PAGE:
EPA tests Union Station air for diesel pollution

After a series of repeated complaints about a heavy diesel smell permeating through Chicago's Union Station, the federal government has sent Environmental Protection Agency (EPA) to investigation the station. For the 130,000 commuters that pass through the station every day, this means that over the next month, they'll see EPA employees wandering from platform to platform measuring just how much soot and other air pollution is present in the area.

This testing is another step in a long-term response to a 2010 Chicago Tribune investigation that discovered dangerously high levels of soot on board passenger trains and the station itself. The EPA, however, is only focusing its tests on the air of the station itself, as the Clean Air Act gives them proper jurisdiction over monitoring outdoor air, but gives them questionable authority when it comes to regulating the air quality of interior locations like train cars.

In response to the investigation, Marc Magliari, a spokesperson for Amtrak, said that the company "welcomes the EPA's interest and expertise. At the same time we are working with (neighboring building owners) to make certain they are fulfilling their requirements for ventilation."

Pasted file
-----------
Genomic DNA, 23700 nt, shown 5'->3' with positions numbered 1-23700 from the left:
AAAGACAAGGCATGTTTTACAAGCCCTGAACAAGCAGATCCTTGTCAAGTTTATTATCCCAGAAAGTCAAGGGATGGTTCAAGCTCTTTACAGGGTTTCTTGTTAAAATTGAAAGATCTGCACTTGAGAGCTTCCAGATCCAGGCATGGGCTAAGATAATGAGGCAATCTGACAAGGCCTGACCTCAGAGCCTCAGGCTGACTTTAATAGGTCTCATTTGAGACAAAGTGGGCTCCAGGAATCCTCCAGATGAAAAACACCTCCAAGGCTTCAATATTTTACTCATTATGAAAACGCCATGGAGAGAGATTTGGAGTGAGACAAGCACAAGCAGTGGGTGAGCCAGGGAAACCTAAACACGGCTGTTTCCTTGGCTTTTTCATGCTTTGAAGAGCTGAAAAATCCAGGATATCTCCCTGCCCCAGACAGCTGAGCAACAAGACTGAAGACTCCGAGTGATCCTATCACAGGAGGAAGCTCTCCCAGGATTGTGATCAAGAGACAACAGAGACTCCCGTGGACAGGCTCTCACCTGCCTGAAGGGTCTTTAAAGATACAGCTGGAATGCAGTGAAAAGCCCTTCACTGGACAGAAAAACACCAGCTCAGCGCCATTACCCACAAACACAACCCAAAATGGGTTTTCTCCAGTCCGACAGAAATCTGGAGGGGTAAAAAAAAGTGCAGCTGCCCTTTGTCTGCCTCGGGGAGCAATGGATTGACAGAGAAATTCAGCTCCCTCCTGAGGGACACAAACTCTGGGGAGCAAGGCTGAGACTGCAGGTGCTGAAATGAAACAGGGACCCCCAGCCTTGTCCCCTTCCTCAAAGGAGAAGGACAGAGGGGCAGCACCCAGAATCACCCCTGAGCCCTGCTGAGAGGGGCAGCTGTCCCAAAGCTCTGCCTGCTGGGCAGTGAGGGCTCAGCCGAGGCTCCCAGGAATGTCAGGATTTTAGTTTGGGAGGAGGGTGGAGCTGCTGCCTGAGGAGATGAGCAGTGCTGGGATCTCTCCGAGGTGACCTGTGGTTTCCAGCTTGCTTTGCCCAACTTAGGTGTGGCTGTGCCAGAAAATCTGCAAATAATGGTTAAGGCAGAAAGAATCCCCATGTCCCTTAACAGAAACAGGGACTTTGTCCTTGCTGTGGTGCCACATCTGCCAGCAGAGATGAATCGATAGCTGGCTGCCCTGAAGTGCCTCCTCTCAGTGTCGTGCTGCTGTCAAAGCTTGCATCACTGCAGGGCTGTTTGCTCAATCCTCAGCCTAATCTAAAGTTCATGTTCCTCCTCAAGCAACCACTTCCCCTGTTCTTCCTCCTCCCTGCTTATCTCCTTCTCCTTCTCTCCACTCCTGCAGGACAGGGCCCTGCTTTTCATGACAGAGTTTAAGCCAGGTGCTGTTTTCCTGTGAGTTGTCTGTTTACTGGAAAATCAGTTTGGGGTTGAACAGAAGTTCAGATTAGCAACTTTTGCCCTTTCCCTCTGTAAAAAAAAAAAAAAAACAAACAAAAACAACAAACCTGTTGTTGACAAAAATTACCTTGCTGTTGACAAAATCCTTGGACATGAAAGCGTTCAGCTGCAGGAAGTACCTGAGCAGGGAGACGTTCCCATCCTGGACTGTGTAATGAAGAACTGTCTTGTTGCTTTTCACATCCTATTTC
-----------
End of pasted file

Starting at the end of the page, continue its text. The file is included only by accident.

Amtrak's own testing found that in general, the air quality on commuter cars was well below occupational standards, but that the levels of soot occasionally spiked in certain parts of the trains, meaning some commuters experienced more pollution than others.

Because of how rapidly they can change, staying on top of and following EPA regulations can be difficult and time consuming. Hiring environmental consultants can help you better understand the latest trends and regulations and find quick and cost effective ways to adjust your business to meet them.